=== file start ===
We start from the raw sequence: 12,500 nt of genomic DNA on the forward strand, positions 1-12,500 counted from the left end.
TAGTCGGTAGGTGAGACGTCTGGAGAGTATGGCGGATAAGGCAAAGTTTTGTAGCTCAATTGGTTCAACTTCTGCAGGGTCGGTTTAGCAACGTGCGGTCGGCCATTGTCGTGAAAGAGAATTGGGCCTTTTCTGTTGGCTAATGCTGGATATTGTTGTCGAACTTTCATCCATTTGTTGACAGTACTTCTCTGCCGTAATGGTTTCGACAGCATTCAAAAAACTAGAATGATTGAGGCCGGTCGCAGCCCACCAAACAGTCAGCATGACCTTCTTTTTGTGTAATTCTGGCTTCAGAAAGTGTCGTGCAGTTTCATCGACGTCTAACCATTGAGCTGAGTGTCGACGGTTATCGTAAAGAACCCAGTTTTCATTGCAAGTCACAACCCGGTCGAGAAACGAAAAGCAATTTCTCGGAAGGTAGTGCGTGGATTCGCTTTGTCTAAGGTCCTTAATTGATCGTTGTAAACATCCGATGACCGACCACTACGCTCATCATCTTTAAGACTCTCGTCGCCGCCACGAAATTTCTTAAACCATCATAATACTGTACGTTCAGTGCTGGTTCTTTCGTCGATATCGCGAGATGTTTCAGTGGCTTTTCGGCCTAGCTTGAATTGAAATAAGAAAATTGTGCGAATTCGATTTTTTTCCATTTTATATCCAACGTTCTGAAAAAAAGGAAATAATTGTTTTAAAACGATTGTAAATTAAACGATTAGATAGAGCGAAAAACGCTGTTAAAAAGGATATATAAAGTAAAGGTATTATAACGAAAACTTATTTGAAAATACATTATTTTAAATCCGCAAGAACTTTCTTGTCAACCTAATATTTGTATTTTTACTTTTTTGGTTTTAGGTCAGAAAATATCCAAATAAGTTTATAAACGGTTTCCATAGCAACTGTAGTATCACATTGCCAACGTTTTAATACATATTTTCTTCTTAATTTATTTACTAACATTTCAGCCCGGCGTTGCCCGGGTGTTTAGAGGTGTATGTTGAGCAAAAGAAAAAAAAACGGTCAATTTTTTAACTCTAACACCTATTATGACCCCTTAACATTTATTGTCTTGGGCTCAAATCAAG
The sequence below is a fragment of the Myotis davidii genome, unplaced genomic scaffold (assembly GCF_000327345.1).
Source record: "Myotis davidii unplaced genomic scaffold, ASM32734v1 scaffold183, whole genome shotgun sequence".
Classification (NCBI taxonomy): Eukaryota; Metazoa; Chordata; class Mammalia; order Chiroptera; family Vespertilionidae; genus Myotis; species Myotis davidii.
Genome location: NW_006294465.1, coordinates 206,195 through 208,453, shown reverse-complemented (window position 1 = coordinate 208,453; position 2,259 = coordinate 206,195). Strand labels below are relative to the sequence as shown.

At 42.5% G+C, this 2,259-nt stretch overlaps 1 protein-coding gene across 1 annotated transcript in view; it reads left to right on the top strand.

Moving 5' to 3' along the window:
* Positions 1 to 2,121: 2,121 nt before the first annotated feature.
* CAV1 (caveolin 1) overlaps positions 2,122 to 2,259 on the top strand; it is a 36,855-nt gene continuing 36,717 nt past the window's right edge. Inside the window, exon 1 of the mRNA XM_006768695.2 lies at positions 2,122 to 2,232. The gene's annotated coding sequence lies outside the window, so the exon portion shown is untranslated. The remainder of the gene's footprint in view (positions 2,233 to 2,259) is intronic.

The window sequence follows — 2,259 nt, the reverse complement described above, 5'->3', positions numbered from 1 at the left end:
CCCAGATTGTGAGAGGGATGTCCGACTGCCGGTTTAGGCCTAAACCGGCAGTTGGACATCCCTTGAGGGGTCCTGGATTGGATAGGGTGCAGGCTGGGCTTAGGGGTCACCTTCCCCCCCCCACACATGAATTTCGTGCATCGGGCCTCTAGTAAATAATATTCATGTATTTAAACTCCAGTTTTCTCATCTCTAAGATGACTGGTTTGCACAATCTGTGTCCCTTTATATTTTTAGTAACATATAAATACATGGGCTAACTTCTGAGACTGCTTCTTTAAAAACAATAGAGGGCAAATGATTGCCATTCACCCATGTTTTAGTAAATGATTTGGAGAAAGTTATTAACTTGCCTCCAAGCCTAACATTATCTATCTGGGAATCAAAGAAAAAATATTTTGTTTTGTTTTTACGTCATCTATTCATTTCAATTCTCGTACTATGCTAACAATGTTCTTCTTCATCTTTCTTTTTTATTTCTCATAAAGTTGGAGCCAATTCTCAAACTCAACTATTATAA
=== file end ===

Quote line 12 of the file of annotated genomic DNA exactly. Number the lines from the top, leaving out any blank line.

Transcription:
CCCAGATTGTGAGAGGGATGTCCGACTGCCGGTTTAGGCCTAAACCGGCAGTTGGACATCCCTTGAGGGGTCCTGGATTGGATAGGGTGCAGGCTGGGCTTAGGGGTCACCTTCCCCCCCCCACACATGAATTTCGTGCATCGGGCCTCTAGTAAATAATATTCATGTATTTAAACTCCAGTTTTCTCATCTCTAAGATGACTGGTTTGCACAATCTGTGTCCCTTTATATTTTTAGTAACATATAAATACATGGGCTAACTTCTGAGACTGCTTCTTTAAAAACAATAGAGGGCAAATGATTGCCATTCACCCATGTTTTAGTAAATGATTTGGAGAAAGTTATTAACTTGCCTCCAAGCCTAACATTATCTATCTGGGAATCAAAGAAAAAATATTTTGTTTTGTTTTTACGTCATCTATTCATTTCAATTCTCGTACTATGCTAACAATGTTCTTCTTCATCTTTCTTTTTTATTTCTCATAAAGTTGGAGCCAATTCTCAAACTCAACTATTATAA